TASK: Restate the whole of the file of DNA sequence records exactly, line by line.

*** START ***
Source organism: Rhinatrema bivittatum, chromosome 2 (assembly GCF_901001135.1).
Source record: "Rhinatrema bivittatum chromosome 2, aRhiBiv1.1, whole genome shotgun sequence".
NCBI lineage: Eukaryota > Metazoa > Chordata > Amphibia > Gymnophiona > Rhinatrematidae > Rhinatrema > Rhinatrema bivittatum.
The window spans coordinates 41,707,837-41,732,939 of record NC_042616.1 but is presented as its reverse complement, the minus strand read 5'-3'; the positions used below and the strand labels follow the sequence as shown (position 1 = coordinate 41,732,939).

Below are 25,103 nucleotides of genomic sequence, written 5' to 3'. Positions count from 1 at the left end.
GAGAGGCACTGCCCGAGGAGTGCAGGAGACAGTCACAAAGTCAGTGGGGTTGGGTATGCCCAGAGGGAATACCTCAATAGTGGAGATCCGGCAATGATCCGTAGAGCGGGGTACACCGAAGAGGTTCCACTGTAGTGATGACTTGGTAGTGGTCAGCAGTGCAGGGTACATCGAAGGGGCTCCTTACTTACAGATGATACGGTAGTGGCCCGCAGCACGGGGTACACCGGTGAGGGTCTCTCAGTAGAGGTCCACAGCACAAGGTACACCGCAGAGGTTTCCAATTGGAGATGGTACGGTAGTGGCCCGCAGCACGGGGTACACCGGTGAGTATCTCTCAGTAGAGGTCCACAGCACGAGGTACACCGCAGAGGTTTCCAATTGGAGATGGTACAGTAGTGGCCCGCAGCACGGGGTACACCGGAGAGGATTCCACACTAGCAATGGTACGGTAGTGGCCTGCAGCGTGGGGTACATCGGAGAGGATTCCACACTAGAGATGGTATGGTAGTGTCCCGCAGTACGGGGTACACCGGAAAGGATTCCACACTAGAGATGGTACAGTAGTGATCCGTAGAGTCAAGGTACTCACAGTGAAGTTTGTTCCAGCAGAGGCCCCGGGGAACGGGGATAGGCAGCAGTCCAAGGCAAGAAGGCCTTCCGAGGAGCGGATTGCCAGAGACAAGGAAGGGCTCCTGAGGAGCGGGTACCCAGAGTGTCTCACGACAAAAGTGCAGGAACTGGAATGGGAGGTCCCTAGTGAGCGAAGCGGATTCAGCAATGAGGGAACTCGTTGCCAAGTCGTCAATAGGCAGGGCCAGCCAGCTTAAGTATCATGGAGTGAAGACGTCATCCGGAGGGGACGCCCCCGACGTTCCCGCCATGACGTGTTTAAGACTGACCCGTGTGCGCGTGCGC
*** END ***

Source organism: Rhinatrema bivittatum, chromosome 2 (assembly GCF_901001135.1).
Source record: "Rhinatrema bivittatum chromosome 2, aRhiBiv1.1, whole genome shotgun sequence".
NCBI lineage: Eukaryota > Metazoa > Chordata > Amphibia > Gymnophiona > Rhinatrematidae > Rhinatrema > Rhinatrema bivittatum.
The window spans coordinates 41,707,837-41,732,939 of record NC_042616.1 but is presented as its reverse complement, the minus strand read 5'-3'; the positions used below and the strand labels follow the sequence as shown (position 1 = coordinate 41,732,939).

Below are 25,103 nucleotides of genomic sequence, written 5' to 3'. Positions count from 1 at the left end.
GAGAGGCACTGCCCGAGGAGTGCAGGAGACAGTCACAAAGTCAGTGGGGTTGGGTATGCCCAGAGGGAATACCTCAATAGTGGAGATCCGGCAATGATCCGTAGAGCGGGGTACACCGAAGAGGTTCCACTGTAGTGATGACTTGGTAGTGGTCAGCAGTGCAGGGTACATCGAAGGGGCTCCTTACTTACAGATGATACGGTAGTGGCCCGCAGCACGGGGTACACCGGTGAGGGTCTCTCAGTAGAGGTCCACAGCACAAGGTACACCGCAGAGGTTTCCAATTGGAGATGGTACGGTAGTGGCCCGCAGCACGGGGTACACCGGTGAGTATCTCTCAGTAGAGGTCCACAGCACGAGGTACACCGCAGAGGTTTCCAATTGGAGATGGTACAGTAGTGGCCCGCAGCACGGGGTACACCGGAGAGGATTCCACACTAGCAATGGTACGGTAGTGGCCTGCAGCGTGGGGTACATCGGAGAGGATTCCACACTAGAGATGGTATGGTAGTGTCCCGCAGTACGGGGTACACCGGAAAGGATTCCACACTAGAGATGGTACAGTAGTGATCCGTAGAGTCAAGGTACTCACAGTGAAGTTTGTTCCAGCAGAGGCCCCGGGGAACGGGGATAGGCAGCAGTCCAAGGCAAGAAGGCCTTCCGAGGAGCGGATTGCCAGAGACAAGGAAGGGCTCCTGAGGAGCGGGTACCCAGAGTGTCTCACGACAAAAGTGCAGGAACTGGAATGGGAGGTCCCTAGTGAGCGAAGCGGATTCAGCAATGAGGGAACTCGTTGCCAAGTCGTCAATAGGCAGGGCCAGCCAGCTTAAGTATCATGGAGTGAAGACGTCATCCGGAGGGGACGCCCCCGACGTTCCCGCCATGACGTGTTTAAGACTGACCCGTGTGCGCGTGCGC